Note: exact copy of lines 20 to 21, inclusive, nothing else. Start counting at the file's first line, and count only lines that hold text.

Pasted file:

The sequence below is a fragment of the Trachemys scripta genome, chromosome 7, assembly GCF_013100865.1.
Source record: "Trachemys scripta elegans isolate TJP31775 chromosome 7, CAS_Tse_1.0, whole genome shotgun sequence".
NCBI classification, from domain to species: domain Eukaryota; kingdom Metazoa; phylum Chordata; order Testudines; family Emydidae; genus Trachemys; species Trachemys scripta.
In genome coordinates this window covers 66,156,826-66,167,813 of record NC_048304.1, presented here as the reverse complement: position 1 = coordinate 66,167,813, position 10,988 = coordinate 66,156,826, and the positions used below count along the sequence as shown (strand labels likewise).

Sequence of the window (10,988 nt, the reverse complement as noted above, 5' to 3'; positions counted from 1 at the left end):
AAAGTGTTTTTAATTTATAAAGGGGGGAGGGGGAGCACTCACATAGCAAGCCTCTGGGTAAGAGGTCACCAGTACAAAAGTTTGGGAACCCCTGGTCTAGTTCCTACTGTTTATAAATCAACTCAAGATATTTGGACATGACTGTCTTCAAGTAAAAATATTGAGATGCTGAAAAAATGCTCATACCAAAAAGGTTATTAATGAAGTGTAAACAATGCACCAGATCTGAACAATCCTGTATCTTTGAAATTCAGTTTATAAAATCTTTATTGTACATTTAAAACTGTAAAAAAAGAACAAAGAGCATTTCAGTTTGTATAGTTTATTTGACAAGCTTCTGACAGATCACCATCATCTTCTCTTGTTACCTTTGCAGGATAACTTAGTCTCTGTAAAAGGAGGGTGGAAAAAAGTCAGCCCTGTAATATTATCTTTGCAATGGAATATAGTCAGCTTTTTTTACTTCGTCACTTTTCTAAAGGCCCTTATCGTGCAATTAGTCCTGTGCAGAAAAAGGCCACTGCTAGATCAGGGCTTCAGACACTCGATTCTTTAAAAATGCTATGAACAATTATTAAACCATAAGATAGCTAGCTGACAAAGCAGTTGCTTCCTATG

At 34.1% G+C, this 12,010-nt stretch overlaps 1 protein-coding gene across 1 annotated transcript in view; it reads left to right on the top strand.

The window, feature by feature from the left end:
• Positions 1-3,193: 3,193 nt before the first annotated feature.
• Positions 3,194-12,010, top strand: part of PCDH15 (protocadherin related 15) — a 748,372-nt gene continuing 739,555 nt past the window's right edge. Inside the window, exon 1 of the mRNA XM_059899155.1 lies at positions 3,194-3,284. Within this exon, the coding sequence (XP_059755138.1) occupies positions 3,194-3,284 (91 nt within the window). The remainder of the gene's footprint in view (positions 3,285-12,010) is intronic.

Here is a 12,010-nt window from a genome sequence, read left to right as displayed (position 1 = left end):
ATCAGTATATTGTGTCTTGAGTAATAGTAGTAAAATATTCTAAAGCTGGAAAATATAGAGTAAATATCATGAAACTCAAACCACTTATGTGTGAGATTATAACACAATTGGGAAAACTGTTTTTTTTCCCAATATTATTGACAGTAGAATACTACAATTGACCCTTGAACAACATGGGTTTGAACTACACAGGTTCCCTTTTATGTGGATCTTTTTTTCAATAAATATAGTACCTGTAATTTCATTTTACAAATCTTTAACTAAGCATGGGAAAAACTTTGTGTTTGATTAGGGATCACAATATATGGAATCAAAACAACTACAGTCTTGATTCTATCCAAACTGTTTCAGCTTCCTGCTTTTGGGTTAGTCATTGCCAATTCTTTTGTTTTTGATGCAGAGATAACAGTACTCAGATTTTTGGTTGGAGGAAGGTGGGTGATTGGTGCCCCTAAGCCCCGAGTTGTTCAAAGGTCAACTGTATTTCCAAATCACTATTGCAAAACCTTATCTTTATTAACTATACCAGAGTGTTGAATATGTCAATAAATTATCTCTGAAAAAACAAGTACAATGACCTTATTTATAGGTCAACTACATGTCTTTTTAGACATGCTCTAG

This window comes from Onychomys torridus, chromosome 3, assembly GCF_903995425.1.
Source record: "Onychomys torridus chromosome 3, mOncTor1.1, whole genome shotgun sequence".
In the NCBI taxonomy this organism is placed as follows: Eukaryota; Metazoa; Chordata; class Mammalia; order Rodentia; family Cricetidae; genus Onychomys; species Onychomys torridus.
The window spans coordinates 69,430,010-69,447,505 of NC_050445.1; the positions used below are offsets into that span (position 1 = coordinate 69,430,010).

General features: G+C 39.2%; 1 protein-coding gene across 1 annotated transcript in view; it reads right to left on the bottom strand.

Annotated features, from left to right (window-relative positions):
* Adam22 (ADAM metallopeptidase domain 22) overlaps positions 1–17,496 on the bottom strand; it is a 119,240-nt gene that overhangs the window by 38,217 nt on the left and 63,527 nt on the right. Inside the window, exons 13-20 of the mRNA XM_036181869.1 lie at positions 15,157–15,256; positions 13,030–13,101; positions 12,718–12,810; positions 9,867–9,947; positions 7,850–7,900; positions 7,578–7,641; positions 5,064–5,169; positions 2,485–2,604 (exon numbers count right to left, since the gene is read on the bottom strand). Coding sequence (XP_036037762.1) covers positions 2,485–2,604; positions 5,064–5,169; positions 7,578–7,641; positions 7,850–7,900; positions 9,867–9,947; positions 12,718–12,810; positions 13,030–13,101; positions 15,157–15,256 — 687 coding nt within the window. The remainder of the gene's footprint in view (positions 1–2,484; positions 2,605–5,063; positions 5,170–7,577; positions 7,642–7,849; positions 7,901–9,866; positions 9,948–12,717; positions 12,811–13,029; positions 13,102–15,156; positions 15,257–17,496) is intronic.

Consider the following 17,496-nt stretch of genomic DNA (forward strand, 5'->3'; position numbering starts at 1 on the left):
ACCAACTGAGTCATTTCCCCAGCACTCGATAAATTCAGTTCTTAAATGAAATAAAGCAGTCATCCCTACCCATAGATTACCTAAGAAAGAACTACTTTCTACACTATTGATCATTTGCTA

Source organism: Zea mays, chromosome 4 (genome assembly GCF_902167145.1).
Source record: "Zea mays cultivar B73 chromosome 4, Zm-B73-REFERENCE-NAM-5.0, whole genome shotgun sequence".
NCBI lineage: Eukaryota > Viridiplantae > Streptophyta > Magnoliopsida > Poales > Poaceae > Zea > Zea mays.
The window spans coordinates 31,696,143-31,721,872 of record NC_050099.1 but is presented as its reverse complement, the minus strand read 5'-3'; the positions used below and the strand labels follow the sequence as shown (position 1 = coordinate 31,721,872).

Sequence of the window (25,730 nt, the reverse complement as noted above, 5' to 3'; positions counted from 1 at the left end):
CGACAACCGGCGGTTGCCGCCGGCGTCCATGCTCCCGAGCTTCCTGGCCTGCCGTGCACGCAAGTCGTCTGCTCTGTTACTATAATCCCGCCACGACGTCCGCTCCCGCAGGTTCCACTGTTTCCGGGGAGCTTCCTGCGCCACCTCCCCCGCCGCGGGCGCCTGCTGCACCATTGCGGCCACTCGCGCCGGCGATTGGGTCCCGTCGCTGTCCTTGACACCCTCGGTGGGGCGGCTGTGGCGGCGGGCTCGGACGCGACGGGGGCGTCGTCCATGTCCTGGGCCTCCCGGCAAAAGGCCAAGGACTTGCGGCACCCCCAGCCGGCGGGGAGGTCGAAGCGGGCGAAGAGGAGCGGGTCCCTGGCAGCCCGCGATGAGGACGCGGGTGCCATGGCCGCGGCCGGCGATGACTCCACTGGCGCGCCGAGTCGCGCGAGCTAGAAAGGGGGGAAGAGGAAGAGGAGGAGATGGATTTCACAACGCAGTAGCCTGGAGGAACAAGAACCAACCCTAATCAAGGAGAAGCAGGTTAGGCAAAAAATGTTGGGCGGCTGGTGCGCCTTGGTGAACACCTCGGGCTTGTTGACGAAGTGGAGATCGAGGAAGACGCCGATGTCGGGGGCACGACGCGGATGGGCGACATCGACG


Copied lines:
Consider the following 17,496-nt stretch of genomic DNA (forward strand, 5'->3'; position numbering starts at 1 on the left):
ACCAACTGAGTCATTTCCCCAGCACTCGATAAATTCAGTTCTTAAATGAAATAAAGCAGTCATCCCTACCCATAGATTACCTAAGAAAGAACTACTTTCTACACTATTGATCATTTGCTA